The Dental Effects of Gastric Reflux
GERD (gastroesophageal reflux disease) is a problem that affects many people around the world. It is usually just brushed off as a bad case of heartburn. In fact, in some developing countries, people see it as a minor inconvenience that can be solved by drinking a few glasses of water and don’t even bother taking antacids. Others live on antacids and avoid changing their diet to stop this detriment to their long-term health.
GERD and Our Dental Health
Dr. Hauser tells his patients that our oral and overall health goes hand in hand. With regard to GERD, this type of systemic condition is something that he is unable to treat. He advises his patients to seek out a specialist who can prescribe a treatment plan to remedy this critical situation.
Because it is such a common disease, many cases of GERD go untreated, except for a few doses of antacids people believe is sufficient. However, this can lead to many severe complications, which includes esophageal cancer and missing teeth.
Our gastric juices aid in the digestion of food. However, in cases where a weak esophageal sphincter is unable to contain them, they can gain entry to the esophagus, causing angina-like pain. Please note that discomfort is not the only problem it brings.
People with chronic GERD will notice teeth changes over a period of time. This is due to the demineralization of the enamel, caused by the high acid content of the gastric juices. Since enamel is the strong exoskeleton that protects the teeth, a person with GERD that is left untreated will have yellowish teeth, as dentin will begin to show through.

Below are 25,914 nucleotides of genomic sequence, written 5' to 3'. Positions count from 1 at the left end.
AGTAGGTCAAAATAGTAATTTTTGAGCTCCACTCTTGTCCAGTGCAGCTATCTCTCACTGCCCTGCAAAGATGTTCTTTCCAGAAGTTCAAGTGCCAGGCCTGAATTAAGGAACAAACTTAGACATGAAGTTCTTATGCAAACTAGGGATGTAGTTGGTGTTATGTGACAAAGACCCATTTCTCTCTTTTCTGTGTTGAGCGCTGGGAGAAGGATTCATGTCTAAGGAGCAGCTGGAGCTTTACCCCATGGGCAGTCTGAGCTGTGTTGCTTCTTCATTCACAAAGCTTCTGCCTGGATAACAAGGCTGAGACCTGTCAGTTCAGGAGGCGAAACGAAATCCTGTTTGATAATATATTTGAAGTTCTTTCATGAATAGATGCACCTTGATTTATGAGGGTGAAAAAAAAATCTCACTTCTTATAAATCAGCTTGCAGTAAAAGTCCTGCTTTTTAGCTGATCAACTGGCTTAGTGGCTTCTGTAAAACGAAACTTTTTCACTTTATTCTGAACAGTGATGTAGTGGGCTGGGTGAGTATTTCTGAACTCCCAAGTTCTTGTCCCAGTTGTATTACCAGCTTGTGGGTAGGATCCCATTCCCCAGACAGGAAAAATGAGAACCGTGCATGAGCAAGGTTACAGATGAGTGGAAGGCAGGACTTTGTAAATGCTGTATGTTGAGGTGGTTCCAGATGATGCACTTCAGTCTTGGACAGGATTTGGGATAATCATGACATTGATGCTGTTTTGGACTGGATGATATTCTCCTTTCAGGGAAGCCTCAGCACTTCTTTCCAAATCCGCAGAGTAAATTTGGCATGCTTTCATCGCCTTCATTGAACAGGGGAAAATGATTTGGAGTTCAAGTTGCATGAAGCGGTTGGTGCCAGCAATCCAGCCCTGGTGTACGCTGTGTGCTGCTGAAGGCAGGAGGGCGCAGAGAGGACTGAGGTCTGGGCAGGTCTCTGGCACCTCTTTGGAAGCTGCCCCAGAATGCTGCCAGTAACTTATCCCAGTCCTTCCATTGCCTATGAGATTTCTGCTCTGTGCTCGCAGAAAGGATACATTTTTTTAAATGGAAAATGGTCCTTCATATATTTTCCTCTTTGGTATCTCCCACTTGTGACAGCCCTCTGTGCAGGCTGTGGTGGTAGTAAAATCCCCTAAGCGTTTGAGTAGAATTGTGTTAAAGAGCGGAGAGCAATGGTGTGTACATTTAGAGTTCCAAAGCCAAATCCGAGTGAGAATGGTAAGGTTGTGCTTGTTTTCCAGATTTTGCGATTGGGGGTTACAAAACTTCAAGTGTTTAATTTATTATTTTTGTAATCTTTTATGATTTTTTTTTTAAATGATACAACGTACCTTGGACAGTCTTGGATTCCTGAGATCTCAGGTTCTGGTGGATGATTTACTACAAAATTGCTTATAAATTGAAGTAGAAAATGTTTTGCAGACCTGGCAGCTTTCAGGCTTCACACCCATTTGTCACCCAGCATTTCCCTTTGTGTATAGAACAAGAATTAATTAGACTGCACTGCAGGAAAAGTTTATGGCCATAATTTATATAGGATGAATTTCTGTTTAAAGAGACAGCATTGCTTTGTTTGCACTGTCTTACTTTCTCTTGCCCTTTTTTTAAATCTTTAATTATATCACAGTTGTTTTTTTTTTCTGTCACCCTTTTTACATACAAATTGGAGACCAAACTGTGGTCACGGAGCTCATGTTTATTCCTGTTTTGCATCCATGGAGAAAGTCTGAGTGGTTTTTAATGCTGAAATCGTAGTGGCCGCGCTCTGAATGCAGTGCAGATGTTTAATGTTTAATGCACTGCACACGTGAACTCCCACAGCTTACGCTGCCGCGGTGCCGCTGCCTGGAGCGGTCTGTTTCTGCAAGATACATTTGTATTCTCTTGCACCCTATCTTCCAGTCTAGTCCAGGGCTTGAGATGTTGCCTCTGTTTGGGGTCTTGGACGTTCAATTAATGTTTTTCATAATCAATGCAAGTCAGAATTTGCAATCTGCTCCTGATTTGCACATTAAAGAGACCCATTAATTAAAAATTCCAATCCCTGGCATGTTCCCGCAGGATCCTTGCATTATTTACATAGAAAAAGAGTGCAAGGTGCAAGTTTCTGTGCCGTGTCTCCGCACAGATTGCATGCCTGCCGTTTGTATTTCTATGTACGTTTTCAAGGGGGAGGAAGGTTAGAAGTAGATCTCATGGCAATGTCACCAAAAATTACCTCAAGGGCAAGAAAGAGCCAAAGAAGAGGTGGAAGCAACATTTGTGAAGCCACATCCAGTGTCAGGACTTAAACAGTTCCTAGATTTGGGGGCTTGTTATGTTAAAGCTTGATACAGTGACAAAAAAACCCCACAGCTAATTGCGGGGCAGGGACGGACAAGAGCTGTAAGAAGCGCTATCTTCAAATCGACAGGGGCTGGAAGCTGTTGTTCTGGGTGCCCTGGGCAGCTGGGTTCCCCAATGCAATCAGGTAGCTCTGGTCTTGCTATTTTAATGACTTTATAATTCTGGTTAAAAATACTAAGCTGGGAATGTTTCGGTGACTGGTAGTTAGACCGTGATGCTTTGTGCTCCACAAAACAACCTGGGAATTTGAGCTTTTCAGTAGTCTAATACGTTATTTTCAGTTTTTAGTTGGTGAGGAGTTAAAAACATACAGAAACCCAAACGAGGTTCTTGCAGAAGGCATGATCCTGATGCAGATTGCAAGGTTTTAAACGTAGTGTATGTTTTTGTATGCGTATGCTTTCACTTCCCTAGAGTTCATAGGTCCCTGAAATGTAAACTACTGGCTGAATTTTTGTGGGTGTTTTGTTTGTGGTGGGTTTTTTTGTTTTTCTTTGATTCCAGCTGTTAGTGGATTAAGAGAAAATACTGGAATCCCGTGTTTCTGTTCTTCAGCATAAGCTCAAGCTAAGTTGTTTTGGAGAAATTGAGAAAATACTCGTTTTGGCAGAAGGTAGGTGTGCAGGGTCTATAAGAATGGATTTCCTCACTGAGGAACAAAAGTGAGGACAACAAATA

Losing Enamel Means Cavities and Decay Will Follow
Teeth that lose their first line of defense (enamel) are more prone to caries formation. This is because dentin is softer and more porous. This gives bacteria a better chance at reaching the pulp and infection the tooth from the inside.
The teeth’s surface will feel rough, as you can feel when running a tongue over them. It may even have “catches” that can irritate the tongue. This is one of the earliest signs of demineralization and should be cause for concern.
What Dr. Hauser Can Do: Dental Treatment for GERD
Dental therapy for people with GERD will vary, based on the severity of the condition. Some people will require only conservative procedures, while others may need oral prosthetics if they have missing teeth. Restorative therapy is necessary for people who suffer from GERD. This may include tooth fillings, or in severe cases, crowns and dentures.
However, please note that dental treatment will not solve the problem. The patient who has GERD must take the prescribed medicine and adhere to any lifestyle changes suggested by his or her physician.
Dr. Hauser reminds his GERD patients about the importance of treating this problem from within to prevent erosion and missing teeth. While one can protect teeth with crowns, there is no dental technology available to shield the soft tissues from the gastric juices.
It’s been well-known to increase the amount of healthy, fresh vegetables in one’s diet and remove sugar and fried foods. This helps build your body’s immune system and cuts down on a significant amount of GERD symptoms. Juicing is an extremely popular way to get the nutrition your body needs, too.
If you are suffering GERD and require dental treatment, come visit the Inland Empire’s most recommended restorative specialist. You can set an appointment online or call Lakefront Family Dentistry at (951) 244-9495.